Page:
No media available

April 11th, Zoom Communion Service

April 11th is a Zoom Communion Service, held online. 

Readings: John 20:19-31 and Acts 4:32-35

Rev. Roberta Howey's reflection

This morning, as I made my tea, my cat came up to me, started to tap dance with a cane, and broke out into fluent Russian poetry. She ended her routine with a backflip and flew off the balcony like Superman, landing with a graceful thud and curled up for a nap.

Don’t believe me? Even though I told you I just saw it?

Well I am glad to know we are now aware of how Thomas was feeling, or at least a fraction of it. It is easy for us to judge when we know exactly what happened. Why didn’t Thomas believe them?

Because it is impossible. People don’t come back from the dead. Especially ones killed so brutally by the state. The disciples were asking Thomas to believe the impossible, something that after days of grief and anger, was simply too much. This was the final straw.

So let’s go a bit easy on Thomas. After all, no one goes around calling him “denying Peter”, or “rather annoying Andrew”, but Doubting Thomas is doing his best with the facts at hand.

The fact is that what is “impossible” is something that changes depending on where we sit. It was impossible for people to go to the moon. It was impossible for a woman to vote or hold her own bank account. It was impossible to determine what dinosaurs looked like. Until it wasn’t. It was impossible to produce multiple vaccines, let alone one, for a virus that had been around for less than a year. Until it wasn’t

For us, in our faith, it was impossible for Jesus to come back, until it wasn’t.
This has been the story of faith. No life can exist, until it does. God doesn’t talk with us, until God does. People don’t find each other until they do. Slaves are not free until they are. Tyrants can’t be toppled until they fall down. The dead can’t rise again, until Jesus does it, both resurrecting others and himself.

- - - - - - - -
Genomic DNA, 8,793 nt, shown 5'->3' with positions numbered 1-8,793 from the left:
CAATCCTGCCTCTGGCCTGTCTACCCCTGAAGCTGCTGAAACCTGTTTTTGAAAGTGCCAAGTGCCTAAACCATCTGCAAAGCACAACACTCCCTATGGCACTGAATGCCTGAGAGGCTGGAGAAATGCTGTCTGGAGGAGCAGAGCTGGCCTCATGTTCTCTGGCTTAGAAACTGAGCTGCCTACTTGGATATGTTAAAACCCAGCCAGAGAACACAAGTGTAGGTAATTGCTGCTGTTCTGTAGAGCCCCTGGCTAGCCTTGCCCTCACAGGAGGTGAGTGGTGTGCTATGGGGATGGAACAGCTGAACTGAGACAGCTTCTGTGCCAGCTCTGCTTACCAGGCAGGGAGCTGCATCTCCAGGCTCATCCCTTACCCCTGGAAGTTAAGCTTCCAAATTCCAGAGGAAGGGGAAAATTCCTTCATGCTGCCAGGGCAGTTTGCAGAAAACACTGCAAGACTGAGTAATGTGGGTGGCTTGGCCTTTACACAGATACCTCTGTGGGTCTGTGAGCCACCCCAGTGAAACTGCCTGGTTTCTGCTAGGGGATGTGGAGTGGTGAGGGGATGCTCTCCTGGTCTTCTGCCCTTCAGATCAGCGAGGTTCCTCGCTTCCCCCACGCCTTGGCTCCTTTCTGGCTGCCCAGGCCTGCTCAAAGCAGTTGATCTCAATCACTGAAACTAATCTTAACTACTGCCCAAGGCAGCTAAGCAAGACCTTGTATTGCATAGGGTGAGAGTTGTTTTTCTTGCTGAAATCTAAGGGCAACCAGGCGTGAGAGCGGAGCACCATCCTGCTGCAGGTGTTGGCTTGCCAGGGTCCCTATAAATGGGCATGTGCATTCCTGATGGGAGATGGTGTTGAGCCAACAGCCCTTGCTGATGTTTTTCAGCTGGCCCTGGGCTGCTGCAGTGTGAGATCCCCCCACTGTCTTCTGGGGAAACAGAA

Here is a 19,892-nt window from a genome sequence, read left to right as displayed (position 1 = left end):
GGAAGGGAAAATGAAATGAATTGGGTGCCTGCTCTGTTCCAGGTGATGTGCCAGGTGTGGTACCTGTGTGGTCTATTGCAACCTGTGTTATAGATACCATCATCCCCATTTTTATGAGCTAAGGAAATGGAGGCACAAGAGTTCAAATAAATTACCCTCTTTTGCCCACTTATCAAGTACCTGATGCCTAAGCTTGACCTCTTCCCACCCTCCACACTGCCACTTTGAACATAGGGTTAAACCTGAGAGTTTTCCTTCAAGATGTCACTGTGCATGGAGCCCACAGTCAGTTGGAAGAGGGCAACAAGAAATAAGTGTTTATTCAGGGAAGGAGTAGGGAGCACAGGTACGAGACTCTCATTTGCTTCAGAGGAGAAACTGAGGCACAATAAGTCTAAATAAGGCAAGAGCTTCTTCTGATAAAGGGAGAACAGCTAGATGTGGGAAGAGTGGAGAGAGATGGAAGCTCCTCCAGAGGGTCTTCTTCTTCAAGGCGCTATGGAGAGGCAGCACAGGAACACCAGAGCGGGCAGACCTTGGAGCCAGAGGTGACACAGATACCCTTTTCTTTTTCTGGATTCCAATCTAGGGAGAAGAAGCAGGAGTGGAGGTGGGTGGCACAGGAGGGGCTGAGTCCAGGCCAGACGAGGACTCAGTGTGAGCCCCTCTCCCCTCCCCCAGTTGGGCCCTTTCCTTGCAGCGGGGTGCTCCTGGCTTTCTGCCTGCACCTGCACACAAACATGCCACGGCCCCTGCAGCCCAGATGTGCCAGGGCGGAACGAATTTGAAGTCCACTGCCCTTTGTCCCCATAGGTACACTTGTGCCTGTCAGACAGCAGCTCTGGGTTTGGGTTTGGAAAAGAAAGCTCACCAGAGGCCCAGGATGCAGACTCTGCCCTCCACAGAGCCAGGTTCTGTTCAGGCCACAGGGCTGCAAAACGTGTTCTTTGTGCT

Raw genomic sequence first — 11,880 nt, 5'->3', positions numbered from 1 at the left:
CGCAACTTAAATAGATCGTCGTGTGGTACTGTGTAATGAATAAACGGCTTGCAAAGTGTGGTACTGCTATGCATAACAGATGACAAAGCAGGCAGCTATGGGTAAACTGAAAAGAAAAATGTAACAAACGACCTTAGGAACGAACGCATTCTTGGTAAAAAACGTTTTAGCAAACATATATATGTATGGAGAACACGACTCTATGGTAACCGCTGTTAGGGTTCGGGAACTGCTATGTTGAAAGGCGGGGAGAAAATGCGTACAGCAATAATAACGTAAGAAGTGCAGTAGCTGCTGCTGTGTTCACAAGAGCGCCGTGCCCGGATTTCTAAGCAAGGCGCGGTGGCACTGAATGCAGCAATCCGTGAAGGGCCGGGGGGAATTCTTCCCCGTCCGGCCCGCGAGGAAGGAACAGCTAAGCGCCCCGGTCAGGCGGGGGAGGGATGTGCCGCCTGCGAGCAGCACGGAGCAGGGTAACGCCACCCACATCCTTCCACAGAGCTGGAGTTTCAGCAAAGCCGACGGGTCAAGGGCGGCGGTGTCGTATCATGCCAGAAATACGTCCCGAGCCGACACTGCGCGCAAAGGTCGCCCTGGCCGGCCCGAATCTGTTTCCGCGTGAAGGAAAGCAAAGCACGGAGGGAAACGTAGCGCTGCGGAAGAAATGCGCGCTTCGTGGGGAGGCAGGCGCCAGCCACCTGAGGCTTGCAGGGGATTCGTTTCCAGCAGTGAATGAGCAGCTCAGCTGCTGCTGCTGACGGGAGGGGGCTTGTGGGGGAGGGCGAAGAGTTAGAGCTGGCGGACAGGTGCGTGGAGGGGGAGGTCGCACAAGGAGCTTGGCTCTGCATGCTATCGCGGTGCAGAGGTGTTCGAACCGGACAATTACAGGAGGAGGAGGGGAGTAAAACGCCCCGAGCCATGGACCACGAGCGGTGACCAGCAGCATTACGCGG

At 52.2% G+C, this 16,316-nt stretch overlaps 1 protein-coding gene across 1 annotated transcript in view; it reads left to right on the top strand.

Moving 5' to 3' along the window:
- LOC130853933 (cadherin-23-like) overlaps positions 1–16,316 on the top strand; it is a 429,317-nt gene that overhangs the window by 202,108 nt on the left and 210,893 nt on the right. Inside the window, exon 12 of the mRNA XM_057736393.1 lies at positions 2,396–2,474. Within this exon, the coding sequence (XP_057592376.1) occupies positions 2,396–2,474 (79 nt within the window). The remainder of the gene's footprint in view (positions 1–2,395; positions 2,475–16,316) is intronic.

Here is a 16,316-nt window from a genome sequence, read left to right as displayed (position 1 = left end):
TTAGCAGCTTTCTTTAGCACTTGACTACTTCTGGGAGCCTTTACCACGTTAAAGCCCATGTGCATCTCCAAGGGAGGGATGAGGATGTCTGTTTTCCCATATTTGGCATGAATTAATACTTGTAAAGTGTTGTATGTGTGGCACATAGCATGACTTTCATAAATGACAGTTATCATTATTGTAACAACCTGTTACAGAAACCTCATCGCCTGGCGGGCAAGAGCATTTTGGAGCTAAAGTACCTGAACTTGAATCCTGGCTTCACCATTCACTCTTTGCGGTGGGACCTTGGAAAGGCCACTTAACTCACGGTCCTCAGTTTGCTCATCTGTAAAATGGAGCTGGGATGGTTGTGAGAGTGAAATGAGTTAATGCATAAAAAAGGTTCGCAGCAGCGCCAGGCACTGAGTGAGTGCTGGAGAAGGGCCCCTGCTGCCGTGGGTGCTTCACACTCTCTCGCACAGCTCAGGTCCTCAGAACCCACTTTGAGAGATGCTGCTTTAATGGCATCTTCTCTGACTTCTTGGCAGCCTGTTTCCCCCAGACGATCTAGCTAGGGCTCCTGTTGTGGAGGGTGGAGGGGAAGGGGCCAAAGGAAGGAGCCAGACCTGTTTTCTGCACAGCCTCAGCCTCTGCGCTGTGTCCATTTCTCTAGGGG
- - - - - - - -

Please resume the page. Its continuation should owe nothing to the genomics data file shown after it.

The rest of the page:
In a post-Easter world, the game has changed. What is impossible and possible is blurred. What we can do and witness is now opened up to so many possibilities. Because it isn’t us deciding what is impossible. It is God, who looks at us and says “go for it”.
I am not asking us to immediately ignore the rules of reality. But I think that we are, like Thomas, opened up to the idea that what is impossible can be not just possible, but inevitable.
God urges us to go down that road and see what the kingdom can look like when we declare it not just possible, but happening here and now. Let’s do so, fellow disciples, and see how God has changed the world.


Rev. Dr. Kristin Philipson's reflection

You need to see it to believe it.
By Rev. Dr. Kristin Philipson

Acts 4:32-35 – Second Sunday in Easter
April 11, 2021

Long walks these Covid days take me past all kinds of churches, St. Helen’s Catholic, Olivet Baptist, Roncesvalles United, Bonar-Parkdale Presbyterian, the City Church International. Ever since we started our strategic conversations here at Rosedale United Church I find myself studying these buildings with the same question in mind: what would make a normal person walk through those church doors? I have to wonder because I’m not a normal person – and neither are you. The clear majority of Canadians, fully 80% – four out of every five people – never go to church, never think about church, except maybe negatively. If I was part of the normal majority of people what would make me stop and take notice of these buildings, I ask myself? What could these stones say that would make me stop and want to listen? Walk past most churches and they give no hint of what they’re about on the inside. If a normal person can’t see it, how can they believe it?